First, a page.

Agnes Grey image

Her next post is not quite as exhausting. Her charges are older, while the two unruly boys are sent off to boarding school after some months. Still, the vain Rosalie and the hoydenish Matilda Murray make life anything but easy for Agnes, and the constant snubs that were a governess’ daily lot are a source of great unhappiness to the sensitive Agnes:

‘…(As) none of the afore-mentioned gentlemen and ladies ever noticed me, it was disagreeable to walk beside them, as if listening to what they said, or wishing to be thought one of them, while they talked over me or across, and if their eyes, in speaking, chanced to fall on me, it seemed as if they looked on vacancy – as if they either did not see me, or were very desirous to make it appear so.

If the Bloomfields – who are portrayed as nouveau riche – are ill mannered in their treatment of a dependant, it seems extraordinary that more established families would not have been taught more gracious manners.

Finally, Agnes does find love and happiness. This is after a sub-plot involving the heartless predatory flirtatiousness of Rosalie, who having humiliated the arrogant Rector, moves on to other potential victims.

On the characters in the novel, some of these are excellently done, though it is a shame that so few of them are more likable. In fact, Agnes comments on this dearth of congenial minds about her.  No doub it is based on the author’s own experience in the posts she occupied as governess,  as critics have often noted how both of Agnes’ employer’s families are based on the two for which she worked as govenress.

My own impression is that while the ending is a happy  one, it is so muted in tone that the pervasive melancholy of the novel is what struck me in this reading as much as last time. There is too little happiness in it, coming in at the very end.  Unlike Victorian readers, I find ‘The Tenant of Wildfell Hall’ far less distressing. The humour there is more robust, and so is the temperament of the heroine.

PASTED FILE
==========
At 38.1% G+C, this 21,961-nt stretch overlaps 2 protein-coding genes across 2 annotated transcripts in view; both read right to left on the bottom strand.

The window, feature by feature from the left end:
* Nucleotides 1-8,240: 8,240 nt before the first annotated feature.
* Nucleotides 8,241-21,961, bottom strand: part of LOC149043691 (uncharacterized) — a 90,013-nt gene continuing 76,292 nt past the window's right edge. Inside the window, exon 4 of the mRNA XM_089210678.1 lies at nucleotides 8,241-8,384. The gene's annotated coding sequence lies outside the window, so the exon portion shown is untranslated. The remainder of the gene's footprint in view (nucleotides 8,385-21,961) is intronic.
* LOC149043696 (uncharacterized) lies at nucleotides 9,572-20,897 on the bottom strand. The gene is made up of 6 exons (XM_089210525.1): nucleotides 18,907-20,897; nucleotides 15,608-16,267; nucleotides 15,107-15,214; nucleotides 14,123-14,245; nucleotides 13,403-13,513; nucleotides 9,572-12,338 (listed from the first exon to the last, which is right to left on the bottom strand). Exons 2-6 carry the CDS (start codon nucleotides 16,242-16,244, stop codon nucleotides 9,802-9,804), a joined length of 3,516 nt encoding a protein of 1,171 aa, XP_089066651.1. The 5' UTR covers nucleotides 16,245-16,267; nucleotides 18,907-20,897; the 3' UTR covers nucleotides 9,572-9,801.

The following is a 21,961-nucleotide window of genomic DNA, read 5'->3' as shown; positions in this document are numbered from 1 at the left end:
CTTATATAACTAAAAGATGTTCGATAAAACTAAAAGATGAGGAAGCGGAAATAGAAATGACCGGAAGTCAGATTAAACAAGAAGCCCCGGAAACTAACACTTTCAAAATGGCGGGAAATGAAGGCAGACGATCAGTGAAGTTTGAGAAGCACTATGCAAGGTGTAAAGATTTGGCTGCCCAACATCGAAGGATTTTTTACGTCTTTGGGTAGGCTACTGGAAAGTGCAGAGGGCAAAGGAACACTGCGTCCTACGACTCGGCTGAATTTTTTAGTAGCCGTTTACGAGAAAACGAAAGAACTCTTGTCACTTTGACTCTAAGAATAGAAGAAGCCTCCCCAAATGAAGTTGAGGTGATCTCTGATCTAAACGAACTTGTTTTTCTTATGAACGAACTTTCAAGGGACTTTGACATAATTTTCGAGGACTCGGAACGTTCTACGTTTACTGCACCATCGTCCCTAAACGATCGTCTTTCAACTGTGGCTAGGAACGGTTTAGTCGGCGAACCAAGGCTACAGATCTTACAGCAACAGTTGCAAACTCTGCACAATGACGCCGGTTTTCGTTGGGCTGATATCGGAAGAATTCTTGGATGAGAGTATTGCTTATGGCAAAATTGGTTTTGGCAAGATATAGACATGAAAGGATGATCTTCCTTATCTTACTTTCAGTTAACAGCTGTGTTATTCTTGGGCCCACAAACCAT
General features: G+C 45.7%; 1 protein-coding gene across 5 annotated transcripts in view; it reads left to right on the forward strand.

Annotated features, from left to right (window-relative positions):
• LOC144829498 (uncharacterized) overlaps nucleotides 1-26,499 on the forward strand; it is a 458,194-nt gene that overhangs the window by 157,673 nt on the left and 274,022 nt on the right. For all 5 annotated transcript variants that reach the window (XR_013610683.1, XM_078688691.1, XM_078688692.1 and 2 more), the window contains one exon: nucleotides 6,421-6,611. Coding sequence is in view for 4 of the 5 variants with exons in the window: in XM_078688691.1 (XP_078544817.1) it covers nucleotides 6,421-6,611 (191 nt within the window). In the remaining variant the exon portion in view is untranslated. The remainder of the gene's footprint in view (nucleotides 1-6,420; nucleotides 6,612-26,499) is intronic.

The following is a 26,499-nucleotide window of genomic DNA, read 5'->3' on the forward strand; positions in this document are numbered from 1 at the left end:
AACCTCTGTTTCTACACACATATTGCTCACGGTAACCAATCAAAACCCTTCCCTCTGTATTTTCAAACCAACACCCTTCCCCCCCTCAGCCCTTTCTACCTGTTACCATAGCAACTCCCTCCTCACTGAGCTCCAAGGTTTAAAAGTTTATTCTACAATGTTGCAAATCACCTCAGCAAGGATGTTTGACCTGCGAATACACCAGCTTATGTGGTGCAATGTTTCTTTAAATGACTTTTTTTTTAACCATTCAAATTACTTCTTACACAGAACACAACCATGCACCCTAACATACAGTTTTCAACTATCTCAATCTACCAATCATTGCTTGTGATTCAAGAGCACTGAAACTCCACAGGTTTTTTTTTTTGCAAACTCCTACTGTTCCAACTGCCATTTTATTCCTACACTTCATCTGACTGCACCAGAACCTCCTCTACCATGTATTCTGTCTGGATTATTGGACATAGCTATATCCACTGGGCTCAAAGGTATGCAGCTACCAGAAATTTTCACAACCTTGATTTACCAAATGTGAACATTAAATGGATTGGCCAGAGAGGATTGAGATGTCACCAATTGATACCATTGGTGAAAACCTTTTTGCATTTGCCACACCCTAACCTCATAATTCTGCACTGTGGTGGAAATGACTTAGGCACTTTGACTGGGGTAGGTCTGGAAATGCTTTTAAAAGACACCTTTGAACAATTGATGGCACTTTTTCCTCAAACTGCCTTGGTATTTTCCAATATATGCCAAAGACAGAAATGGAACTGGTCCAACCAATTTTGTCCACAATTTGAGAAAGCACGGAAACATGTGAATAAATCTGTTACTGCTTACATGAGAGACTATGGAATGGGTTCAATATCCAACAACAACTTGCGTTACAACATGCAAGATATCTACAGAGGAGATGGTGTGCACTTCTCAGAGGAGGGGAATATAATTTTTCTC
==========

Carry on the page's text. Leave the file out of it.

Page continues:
Many other governesses in fiction have a less dismal time of it.  Charlotte Brontë’s Jayne Eyre, is plunged into Gothic adventures despite her lowly position as governess, but this is solely dependent on the whims of her master Mr Rochester, who is obliging enough to fall in love with her. I have to admit that I enjoyed that Gothic story, too, far more than the low key and realistic ‘Agnes Grey’.

A story that I didn’t enjoy – though full of wild and improbable adventure involving a governess – is the 1895 one by Charles Garvice that I have reviewed elsewhere on this blog, ‘The Marquis’.

This novel, which ranks as literature rather lower than that of the Brontė  sisters, revolves around the said Marquis falling in love with his governess. He has been decidedly wicked, but he repents very soon after meeting the noble Constance , governess to his annoying   Little Lord Fauntleroy-esque annoying nephew. She has been forced to earn her living as a governess after her father becomes insane after discovering a formula which rivals that of the Alchemists.

Though the Marquis eyes have to flash and Constance has to turn from red to white (but never blue) innumberable times during the improbable happenings that follow, the happy ending is naturally a foregone conclusion. Written as appalingly as only Charles Garvice can, this heroine of this piece of nonsense is so unsympathetic that for my own part, I felt far more anxiety about the fate of Matilda Murray’s  terrier, sold to the cruel local rat catcher, but finally rescued by the hero.